The majority of my counseling clients come for help untangling the past and working to feel more okay with their present. There is a lot of bad stuff that happens to people that messes with their ability to cope with regular life. We work on identifying and coping with emotions. We sort through repetitive thoughts. We deal with sleep and eating issues. We analyze relationships and strategize new game plans for handling complicated situations so my clients can come away feeling empowered, confident, and connected (either to the other person or to their own true self) more often. These are important life skills and it’s been life changing for me to watch these skills change the lives of my clients.
Once in a while I get a client who is okay in their present and is looking for help distilling and crystalizing their future. This is a whole new ball game.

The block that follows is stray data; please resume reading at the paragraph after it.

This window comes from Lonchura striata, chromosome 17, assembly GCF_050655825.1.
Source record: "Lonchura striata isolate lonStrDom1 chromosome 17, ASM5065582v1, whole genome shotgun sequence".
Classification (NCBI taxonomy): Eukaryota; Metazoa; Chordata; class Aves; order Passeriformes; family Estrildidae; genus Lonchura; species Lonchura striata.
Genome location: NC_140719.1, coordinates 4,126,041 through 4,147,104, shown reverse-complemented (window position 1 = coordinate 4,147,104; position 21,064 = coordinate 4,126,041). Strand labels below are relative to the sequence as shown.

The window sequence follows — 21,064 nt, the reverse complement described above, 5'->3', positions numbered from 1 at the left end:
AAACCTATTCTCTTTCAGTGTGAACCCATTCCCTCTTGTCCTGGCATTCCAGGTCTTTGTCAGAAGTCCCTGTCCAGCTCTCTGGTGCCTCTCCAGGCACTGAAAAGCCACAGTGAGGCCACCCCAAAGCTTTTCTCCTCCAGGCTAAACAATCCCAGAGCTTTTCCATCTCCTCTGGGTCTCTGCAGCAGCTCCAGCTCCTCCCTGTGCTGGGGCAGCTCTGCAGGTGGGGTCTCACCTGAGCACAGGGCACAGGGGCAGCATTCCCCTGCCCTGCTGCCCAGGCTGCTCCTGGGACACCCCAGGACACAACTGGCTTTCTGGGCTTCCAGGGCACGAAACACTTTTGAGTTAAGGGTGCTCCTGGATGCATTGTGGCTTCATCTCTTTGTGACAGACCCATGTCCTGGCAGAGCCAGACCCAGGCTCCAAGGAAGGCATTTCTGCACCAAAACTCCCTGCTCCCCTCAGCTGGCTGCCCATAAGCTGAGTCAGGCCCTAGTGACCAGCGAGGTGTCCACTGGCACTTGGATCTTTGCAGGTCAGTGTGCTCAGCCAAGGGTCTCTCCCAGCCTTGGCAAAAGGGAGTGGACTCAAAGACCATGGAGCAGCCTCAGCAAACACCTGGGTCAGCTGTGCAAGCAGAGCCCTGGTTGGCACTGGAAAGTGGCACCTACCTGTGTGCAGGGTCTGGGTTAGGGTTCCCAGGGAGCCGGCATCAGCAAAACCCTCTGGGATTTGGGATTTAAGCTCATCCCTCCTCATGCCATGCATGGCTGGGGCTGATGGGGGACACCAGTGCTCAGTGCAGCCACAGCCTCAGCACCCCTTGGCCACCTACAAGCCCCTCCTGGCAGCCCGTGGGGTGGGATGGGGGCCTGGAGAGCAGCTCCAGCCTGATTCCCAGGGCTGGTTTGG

These are the people who have taken the ambitious and courageous step to seek help in getting to where they want to go, rather than fumbling around with a vague sense of direction like I did for so many years.
These are the people who recognize that they have knowledge and skills, but they know they don’t have all the answers. They come looking for “someone to bounce things off of”, “someone to help me make sense of all these different thoughts”, “someone to be honest with me, to tell me like it is”. A lot of times these people have a great support system (not always, but sometimes) but they realize that they need someone outside their circle of support to help them sort through their emotions and thoughts so they can make wise decisions about the next steps toward whatever they envision.